This week a very special piece of pewter is coming to the museum … the Hartog plate, on loan from the Rijksmuseum to mark 400 years since Dutch mariner Dirk Hartog made the first recorded European landing on the west coast of Australia in October 1616. As a testimony of his visit, Hartog left behind an inscribed pewter plate that is recognised as the oldest European artefact found on Australian soil.
Much has been written over the years about Hartog’s fateful landing in the Dutch East India Company (VOC) ship Eendracht, but what about the physical object, the pewter plate, itself? As a museum curator, I am fascinated by the materiality of the Hartog plate and the many stories embedded in its historic fabric – of trade, exploration, navigation, unknown coastlines, chance encounters, material preservation and the enduring power of tangible cultural heritage.
The Hartog plate is typical of the large pewter serving plates that were used in the great cabins of VOC ships. Now more than 400 years old, it consists of 17 separate fragments that bear witness to the object’s tumultuous history.
In 1616, the plate was hammered flat and inscribed with a sharp tool, which weakened its structure. It was then nailed to a wooden post on a rocky cliff top, overlooking what is now known as Cape Inscription on Dirk Hartog Island in Shark Bay, and exposed to decades of sun, wind and salty air. These conditions made the plate more susceptible to corrosion. Rijksmuseum conservators have aimed to preserve the Hartog plate in its most complete and authentic state, so that it remains legible and accessible for future generations. For metals conservator Tamar Davidowitz, this has meant reversing past treatments and removing all unoriginal materials from the plate, to acknowledge that the object’s intrinsic value lies not in its aesthetic appearance, but its provenance.
As Wendy van Duivenvoorde has noted, Dutch seafarers often left formal inscriptions on postal stones, tablets, trees and plates, to communicate messages and intelligence to other ships, mark their presence on distant shores or assert their nation’s claim to land. The inscription on the Hartog plate, however, was not an act of possession, but provided documentary proof that Hartog and his crew visited Shark Bay. The placement of physical markers was a practice upheld by subsequent explorers such as Willem de Vlamingh, who was instructed to leave pewter plates as signposts during his 1696 expedition to search for possible survivors from two VOC shipwrecks.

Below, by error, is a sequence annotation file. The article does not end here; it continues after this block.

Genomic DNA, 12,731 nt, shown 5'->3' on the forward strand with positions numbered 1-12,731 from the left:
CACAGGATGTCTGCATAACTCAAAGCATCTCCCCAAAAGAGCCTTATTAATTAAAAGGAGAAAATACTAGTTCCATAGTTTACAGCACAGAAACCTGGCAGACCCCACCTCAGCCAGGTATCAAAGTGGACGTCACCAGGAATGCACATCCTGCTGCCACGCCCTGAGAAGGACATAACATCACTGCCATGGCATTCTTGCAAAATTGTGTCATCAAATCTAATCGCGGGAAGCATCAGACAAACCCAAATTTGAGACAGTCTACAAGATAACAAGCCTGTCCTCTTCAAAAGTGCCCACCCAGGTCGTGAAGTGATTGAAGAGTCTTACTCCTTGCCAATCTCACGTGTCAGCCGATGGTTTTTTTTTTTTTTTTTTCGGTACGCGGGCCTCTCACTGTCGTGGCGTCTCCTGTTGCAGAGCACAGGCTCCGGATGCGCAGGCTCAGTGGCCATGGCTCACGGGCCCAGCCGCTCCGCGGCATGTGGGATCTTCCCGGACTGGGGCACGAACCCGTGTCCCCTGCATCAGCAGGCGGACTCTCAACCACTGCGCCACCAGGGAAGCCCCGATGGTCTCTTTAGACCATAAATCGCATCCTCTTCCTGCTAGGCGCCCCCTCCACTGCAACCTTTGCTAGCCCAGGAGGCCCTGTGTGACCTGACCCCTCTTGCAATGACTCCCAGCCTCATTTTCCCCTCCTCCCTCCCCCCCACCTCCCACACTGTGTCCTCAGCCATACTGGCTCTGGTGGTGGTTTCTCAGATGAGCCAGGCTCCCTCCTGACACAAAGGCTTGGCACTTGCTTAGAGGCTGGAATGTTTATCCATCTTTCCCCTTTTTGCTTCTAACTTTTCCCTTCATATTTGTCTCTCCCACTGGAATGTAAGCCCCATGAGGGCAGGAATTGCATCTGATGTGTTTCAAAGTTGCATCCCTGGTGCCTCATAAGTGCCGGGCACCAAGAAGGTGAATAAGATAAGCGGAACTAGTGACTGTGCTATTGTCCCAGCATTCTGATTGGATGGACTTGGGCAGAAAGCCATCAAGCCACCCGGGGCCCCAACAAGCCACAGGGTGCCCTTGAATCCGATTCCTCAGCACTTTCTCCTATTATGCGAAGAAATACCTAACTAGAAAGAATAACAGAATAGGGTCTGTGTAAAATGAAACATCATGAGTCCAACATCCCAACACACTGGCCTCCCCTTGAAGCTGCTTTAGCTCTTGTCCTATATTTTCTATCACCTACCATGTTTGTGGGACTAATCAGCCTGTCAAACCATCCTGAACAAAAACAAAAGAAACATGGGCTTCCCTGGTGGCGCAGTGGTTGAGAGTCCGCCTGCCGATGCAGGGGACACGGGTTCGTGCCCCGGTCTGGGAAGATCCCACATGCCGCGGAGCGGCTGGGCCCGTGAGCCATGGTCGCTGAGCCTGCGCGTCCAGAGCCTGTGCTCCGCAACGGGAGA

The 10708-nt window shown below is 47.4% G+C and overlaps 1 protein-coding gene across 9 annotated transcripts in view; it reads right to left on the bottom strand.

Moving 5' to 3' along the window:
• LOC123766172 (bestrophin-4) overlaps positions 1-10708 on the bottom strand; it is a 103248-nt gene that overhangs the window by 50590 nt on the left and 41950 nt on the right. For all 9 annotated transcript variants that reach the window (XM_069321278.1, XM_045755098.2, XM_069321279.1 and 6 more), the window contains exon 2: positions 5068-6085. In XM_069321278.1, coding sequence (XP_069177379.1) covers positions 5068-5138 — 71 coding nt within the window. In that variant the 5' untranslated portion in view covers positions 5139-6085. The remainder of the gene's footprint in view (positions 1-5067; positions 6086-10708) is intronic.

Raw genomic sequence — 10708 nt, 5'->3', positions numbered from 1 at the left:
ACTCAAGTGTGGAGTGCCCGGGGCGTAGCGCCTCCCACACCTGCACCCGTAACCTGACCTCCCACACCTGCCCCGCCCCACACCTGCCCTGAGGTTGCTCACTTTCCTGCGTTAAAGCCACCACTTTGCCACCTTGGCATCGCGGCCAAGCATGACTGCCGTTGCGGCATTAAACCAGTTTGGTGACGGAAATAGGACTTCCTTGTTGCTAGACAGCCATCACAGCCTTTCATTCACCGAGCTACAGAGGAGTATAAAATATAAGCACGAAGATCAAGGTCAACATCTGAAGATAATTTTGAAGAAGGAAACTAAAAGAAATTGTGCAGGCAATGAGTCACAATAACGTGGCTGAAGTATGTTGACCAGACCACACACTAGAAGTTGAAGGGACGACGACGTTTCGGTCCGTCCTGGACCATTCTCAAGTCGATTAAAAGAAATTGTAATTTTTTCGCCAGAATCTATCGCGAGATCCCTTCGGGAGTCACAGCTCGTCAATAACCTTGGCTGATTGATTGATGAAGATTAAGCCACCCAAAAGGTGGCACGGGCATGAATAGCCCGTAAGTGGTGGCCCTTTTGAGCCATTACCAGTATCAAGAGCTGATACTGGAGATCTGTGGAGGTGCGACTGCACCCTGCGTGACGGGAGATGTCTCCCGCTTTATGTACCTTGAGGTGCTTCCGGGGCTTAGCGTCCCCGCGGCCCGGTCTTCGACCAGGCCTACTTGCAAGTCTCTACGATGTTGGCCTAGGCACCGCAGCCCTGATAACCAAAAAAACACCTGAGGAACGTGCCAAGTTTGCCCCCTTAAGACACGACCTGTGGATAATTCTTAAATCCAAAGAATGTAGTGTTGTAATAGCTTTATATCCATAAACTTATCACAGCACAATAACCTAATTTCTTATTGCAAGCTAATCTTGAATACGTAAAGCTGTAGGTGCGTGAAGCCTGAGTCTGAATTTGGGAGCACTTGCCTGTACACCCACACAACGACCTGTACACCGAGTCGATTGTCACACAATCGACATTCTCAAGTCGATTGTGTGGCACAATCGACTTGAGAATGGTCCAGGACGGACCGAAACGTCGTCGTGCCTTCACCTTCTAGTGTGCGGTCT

When de Vlamingh and his crew landed at Dirk Hartog Island in February 1697 and discovered the Hartog plate, they immediately appreciated its historical significance. The artist on board, Victor Victorsz, created a series of delicate watercolour views of the Western Australian coastline from the Swan River to Shark Bay (now held in the Maritime Museum Rotterdam), as well as a most exquisite map (now in the National Archives of the Netherlands) depicting Dirk Hartog Island with the inscription ‘alhier de schootel gevonden’, which refers to the ‘plate found here’. De Vlamingh replaced the Hartog plate with a new one engraved with Hartog’s message and details of his own visit, and delivered the original to Batavia (now Jakarta, Indonesia), from where it was sent to Amsterdam and eventually to the Rijksmuseum. The de Vlamingh plate was recovered by French explorer Louis de Freycinet in 1818 and taken to Paris.
In 1947, the year the de Vlamingh plate was returned to Australia by the French government, Western Australian writer Peter Hopegood published a poem titled ‘Dirk Hartog’s Plate’ that vividly evokes the ‘Amsterdam ships’ chandler’s platter/Taken and set/Afar from galley reek and clatter.’ It reminds me how wonderful it is that an object as tactile and domestic as a pewter plate – so ordinary yet also extraordinary – connects Australia and The Netherlands across four centuries of shared history.
Discover more about Dirk Hartog in our feature story, A Chance Encounter.